You know all the good things about tablets such as the iPad 2 and Samsung Galaxy Tab 10.1? Their beautiful screens, slick touch controls, speedy operations and excellent battery lives? What if you didn't bother with all of those, and made a really, really cheap tablet instead?
Well, Binatone is here to answer that particular thought experiment, and you will be shocked – shocked! – to learn that the result is pretty undesirable.
But let's start on a positive note. The form factor of the HomeSurf is fairly good. It's quite light, it's not too thick and it's easy to hold. Though it's purely plastic, it doesn't feel flimsy. If other cheap tablet makers are going to copy anything from the HomeSurf, we hope it's the chassis.
Conversely, if there's one thing we hope that other cheap tablet makers don't copy from the HomeSurf, it's the resistive touchscreen.
Yes, like all the best horror villains, resistive touchscreen technology keeps appearing just when you thought it was dead for good.
For this tablet, it means no multi-touch on the 7-inch touchscreen, and generally a severe lack of responsiveness. Typing, in particular, is a nightmare, unless you've got calluses like rhino skin on your fingertips.
Visually, the screen is more or less acceptable. The resolution is a mere 800 x 480, or the same as many Android phones. Yes, phones – not tablets. You can read text on it well enough and the viewing angles aren't the worst we've seen (though they're not a big step up from that). Colours look washed out, though, probably thanks to that resistive layer on top.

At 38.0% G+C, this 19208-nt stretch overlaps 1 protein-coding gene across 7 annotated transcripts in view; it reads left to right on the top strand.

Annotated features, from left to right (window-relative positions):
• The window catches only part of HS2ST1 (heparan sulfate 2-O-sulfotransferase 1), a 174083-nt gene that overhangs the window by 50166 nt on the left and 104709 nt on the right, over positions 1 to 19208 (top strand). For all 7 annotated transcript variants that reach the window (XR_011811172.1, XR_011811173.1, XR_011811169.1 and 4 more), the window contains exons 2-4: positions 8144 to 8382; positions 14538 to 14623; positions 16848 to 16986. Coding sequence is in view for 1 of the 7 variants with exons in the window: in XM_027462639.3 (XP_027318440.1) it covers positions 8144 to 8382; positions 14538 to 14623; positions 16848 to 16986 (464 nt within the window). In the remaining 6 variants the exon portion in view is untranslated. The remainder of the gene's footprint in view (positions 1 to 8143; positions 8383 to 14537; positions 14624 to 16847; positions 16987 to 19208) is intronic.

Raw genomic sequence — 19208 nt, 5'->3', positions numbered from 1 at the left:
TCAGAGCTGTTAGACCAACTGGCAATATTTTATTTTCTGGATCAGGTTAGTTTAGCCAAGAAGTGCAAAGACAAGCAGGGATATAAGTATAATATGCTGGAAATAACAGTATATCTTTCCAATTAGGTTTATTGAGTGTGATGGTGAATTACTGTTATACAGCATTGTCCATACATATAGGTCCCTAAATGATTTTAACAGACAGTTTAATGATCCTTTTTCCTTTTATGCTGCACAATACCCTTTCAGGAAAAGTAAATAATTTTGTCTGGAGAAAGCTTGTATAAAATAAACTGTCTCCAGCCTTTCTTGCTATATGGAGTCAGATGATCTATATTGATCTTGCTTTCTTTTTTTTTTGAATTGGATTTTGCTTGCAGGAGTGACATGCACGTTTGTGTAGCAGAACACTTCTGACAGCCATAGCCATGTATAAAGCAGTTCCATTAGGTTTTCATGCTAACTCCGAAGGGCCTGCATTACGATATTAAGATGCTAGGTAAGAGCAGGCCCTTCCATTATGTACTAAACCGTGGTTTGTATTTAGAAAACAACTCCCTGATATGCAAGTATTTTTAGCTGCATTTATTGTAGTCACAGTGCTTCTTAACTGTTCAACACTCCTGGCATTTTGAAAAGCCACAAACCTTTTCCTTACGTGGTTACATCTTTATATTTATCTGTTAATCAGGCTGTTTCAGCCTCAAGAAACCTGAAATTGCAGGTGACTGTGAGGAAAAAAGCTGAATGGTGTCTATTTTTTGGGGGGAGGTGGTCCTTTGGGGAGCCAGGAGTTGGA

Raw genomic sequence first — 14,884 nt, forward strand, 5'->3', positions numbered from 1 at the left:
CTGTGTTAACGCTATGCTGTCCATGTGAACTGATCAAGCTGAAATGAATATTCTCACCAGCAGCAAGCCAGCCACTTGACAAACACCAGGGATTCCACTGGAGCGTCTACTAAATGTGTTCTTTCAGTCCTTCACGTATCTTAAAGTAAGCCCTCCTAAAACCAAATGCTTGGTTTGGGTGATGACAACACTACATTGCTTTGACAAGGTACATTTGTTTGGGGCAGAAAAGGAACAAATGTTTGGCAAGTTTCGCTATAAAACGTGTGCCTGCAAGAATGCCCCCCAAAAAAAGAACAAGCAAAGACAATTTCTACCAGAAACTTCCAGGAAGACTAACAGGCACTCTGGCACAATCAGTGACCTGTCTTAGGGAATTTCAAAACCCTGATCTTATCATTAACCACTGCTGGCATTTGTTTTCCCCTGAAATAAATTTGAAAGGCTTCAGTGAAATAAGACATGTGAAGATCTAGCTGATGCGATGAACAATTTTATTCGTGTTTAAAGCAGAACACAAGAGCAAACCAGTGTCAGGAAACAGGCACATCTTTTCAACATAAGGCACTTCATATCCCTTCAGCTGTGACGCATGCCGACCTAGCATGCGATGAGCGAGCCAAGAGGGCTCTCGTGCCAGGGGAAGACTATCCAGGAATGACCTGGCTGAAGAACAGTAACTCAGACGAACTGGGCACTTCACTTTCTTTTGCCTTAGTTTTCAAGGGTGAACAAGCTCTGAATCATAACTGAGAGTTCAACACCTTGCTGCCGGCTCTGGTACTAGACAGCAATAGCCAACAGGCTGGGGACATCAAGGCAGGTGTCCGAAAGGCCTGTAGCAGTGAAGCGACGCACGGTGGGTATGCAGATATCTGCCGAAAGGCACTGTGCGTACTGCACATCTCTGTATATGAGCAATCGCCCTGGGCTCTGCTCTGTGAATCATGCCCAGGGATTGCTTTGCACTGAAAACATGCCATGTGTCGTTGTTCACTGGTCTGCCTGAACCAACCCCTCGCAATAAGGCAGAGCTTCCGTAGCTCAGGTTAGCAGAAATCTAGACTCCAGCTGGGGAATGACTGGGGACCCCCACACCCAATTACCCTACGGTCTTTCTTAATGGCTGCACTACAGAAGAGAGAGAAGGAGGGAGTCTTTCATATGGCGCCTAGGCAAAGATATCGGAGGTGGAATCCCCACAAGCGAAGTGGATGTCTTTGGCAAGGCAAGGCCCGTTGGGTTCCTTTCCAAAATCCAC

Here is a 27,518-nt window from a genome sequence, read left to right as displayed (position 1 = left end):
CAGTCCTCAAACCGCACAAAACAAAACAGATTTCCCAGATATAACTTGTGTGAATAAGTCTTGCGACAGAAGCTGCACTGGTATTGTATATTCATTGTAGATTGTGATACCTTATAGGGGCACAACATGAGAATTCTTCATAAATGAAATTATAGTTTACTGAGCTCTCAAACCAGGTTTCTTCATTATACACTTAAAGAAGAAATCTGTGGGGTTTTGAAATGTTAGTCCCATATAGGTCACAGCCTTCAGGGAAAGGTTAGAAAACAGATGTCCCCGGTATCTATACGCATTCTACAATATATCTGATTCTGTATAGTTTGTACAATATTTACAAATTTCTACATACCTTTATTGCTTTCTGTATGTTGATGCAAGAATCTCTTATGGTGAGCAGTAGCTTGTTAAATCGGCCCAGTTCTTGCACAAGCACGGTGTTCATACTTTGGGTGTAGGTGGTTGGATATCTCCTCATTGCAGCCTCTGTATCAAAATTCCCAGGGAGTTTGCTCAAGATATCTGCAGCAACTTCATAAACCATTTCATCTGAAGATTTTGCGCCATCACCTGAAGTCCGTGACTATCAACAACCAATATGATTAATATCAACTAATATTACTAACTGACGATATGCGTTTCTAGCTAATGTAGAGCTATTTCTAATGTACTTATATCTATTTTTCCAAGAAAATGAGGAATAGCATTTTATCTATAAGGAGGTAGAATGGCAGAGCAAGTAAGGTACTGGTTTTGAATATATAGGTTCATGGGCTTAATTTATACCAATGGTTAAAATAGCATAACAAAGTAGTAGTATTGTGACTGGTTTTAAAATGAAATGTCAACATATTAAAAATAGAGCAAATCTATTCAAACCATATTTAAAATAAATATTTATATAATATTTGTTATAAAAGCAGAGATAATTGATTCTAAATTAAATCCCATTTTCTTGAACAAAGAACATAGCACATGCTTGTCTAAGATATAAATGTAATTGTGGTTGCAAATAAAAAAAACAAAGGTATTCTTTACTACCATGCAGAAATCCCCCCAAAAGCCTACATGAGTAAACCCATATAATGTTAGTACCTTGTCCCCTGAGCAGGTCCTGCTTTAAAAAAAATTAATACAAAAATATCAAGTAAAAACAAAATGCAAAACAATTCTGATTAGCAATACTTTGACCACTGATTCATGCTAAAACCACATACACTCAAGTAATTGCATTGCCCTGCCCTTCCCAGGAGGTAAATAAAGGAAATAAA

The 600MHz processor inside powers Android 2.1, so whole package is a little like an Android phone from 18 months ago. Except that it doesn't have Google's useful apps, including the Android Market.
There is a place to get apps, but it's pretty limited, and lacks nearly all the big names. There are few games, but since even Angry Birds won't run smoothly on the HomeSurf, it won't make much difference.
There are some basic apps built in — music and video players, an email client, a browser — and some bonuses, such as TuneIn Radio. The HomeSurf can also play 720p videos, loaded either onto the 2GB of storage or using the microUSB port, but noticeably drops frames.
With a low-power processor and low-resolution screen, you might be thinking you'd get good battery life from the HomeSurf. You would be wrong.
You will have to charge the HomeSurf every day, partly because it's only rated for up to four hours, and partly because it can't manage its power usage when on standby. Overnight, it'll use up all of its remaining juice, meaning you can't use it to read the news or check the weather in the morning. Brilliant.
The funny thing is, it's actually not too bad in operation in places. Android 2.1 may be ancient by current standards, but going between Home screens is smooth enough here, for instance. Sadly, because the screen is so unresponsive, it brings the whole experience down.
The size and shape is good, and we do like the idea of a £99 tablet.
The reality of a £99 tablet is not so great. A bad screen, slow operation, no Google apps, out-of-date software, terrible battery life… The list goes on.
Don't buy this. Save up and get a better tablet, or an iPod touch. It's cheap, yes — but because it's very, very cheap.